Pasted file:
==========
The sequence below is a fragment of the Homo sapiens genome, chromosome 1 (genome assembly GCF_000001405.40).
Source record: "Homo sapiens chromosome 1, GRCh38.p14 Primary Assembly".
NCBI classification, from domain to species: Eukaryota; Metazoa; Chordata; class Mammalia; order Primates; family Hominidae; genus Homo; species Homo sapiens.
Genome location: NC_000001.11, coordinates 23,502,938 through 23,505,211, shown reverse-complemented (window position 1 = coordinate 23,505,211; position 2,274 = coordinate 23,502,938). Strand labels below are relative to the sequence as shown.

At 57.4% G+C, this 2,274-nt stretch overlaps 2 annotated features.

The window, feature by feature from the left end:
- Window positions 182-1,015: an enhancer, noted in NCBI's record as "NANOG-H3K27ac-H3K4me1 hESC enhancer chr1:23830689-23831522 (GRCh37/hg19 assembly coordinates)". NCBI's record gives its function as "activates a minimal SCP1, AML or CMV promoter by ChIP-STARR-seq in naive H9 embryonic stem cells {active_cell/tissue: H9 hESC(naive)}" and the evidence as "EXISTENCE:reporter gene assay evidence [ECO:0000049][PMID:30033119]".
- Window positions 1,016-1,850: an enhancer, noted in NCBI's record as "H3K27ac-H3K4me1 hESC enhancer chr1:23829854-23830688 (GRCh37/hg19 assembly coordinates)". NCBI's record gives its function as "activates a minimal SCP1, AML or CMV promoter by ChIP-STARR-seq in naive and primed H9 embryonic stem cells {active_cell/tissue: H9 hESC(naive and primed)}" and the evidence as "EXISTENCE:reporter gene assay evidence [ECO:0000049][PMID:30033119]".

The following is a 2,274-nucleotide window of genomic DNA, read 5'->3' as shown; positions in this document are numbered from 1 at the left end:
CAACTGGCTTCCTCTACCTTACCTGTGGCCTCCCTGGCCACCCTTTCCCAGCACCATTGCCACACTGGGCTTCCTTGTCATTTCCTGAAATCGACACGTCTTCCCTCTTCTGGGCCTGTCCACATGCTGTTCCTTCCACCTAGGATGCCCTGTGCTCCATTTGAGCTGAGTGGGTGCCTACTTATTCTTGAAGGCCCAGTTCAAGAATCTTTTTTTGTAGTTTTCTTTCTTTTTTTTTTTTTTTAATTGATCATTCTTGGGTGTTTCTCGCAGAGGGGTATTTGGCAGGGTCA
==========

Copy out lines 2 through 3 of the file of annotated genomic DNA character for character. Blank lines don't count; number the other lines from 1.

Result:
Source record: "Homo sapiens chromosome 1, GRCh38.p14 Primary Assembly".
NCBI classification, from domain to species: Eukaryota; Metazoa; Chordata; class Mammalia; order Primates; family Hominidae; genus Homo; species Homo sapiens.